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How Labour Export Industry Is Boosting Growth Of Uganda’s Economy

The Idea of externalizing labor in developing countries was born as a result of high levels of unemployment especially among the employable unemployed youth.

In Uganda, a number of labour recruiting companies that are licensed and monitored by Ministry of Labour, Gender and Social Development  have in recent years been securing jobs abroad for jobless Ugandans and there are vivid gains the country is registering steadily as remittances from abroad have boosted growth of the economy.

Labour recruiting companies are organized under their umbrella body, Uganda Association of External Recruitment Agencies (UAERA) that brings together all 151 recruitment agencies under one roof to ensure protection of Ugandan externalized workers, observation of their human rights and welfare, advocacy and self-regulation among other things.

The association spearheaded the steady growth of the labor externalization industry to what it is today.

Ever since this industry was open for Ugandans, millions of Ugandans have since left for Jobs in the United Arab Emirates, Saudi Arabia and a few gulf state countries to work as both professionals and non-professional in categories which include technicians, security personnel, porters, drivers, cleaners, catering and hospitality personnel among other jobs.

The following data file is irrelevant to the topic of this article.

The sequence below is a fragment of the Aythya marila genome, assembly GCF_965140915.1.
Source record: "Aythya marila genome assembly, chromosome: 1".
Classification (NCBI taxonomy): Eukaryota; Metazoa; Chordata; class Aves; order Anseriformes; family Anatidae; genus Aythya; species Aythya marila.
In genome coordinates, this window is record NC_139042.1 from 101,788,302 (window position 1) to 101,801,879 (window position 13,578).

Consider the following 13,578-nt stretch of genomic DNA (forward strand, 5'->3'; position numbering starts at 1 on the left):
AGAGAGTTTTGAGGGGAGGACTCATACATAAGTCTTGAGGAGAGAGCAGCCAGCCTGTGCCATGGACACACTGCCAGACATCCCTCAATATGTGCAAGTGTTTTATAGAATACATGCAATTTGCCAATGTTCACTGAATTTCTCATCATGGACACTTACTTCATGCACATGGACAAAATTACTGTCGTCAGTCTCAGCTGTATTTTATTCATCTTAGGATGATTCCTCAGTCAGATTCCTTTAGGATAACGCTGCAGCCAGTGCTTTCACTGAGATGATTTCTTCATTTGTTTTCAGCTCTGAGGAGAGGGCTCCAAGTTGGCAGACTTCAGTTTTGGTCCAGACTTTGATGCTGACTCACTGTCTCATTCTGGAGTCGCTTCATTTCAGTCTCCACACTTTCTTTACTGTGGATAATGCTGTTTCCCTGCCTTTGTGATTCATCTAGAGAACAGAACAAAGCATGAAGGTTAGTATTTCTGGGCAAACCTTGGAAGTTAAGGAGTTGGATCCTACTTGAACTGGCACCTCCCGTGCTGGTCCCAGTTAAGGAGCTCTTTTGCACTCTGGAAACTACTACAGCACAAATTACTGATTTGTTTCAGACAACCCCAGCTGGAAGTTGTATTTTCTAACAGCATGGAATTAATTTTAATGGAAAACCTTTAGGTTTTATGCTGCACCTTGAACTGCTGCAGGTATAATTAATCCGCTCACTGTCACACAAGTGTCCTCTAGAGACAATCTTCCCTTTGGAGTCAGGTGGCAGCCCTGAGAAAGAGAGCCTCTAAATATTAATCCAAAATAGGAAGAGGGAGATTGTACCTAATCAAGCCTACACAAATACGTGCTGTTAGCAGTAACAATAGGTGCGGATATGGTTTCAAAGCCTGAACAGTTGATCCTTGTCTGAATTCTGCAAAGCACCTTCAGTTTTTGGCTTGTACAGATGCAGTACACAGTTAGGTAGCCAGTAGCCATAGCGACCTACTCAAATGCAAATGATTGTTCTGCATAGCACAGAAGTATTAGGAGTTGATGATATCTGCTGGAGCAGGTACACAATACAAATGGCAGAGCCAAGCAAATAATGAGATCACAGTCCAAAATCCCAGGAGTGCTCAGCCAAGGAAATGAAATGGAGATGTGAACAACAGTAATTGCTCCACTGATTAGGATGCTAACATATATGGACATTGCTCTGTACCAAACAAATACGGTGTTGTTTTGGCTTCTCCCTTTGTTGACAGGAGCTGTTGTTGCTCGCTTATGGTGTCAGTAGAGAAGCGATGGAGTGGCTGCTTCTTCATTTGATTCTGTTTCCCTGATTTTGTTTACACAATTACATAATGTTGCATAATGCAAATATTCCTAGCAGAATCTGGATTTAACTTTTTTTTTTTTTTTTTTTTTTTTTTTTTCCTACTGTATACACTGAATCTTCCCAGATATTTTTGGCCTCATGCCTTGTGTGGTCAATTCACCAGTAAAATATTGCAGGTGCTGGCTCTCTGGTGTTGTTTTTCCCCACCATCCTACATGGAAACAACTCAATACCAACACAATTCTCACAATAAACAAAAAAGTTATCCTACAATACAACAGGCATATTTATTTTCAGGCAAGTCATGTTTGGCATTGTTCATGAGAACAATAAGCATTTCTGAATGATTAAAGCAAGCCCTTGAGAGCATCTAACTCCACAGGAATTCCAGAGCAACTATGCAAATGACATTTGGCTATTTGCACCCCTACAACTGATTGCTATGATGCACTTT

According to information obtained from the UAERA  annual report, approximately 140,000 Ugandans are currently deployed in the Middle East and domestic workers contribute to 30% of this population where as others are in other categories mentioned above and the salary depends on qualification and experience for the professionals who earn between US $1,000-US$6,000 depending on one’s job but also skilled and non- skilled earn between $225-$1,000 that includes free accommodation, transportation to and from work and medical insurance as provided by law.

Delving into how this industry is contributing hugely to nation building, let’s factor in the following;

Gov’t collections from Passport issuance

Currently, the Immigration Office charges Shs300,000 for an express passport and many Ugandans intending to travel prefer express passports nowadays because a passport book is one of the key requirements one has to present before they are registered by the employment agencies.

On average 151 registered recruitment agencies supply 500 people to different countries in a month and if each person paid Shs300,000 for an express passport, that means that government collects Shs150M per month from only this category of people intending to travel for work through these agencies bringing an average total of Shs1.8bn annually that government of Uganda collects from passport sales through the Ministry of Internal Affairs’ Immigration Office.

This excludes Shs80,000 each individual intending to travel abroad is charged before being cleared by Interpol (Police recommendation).

Collections from Yellow Fever Cards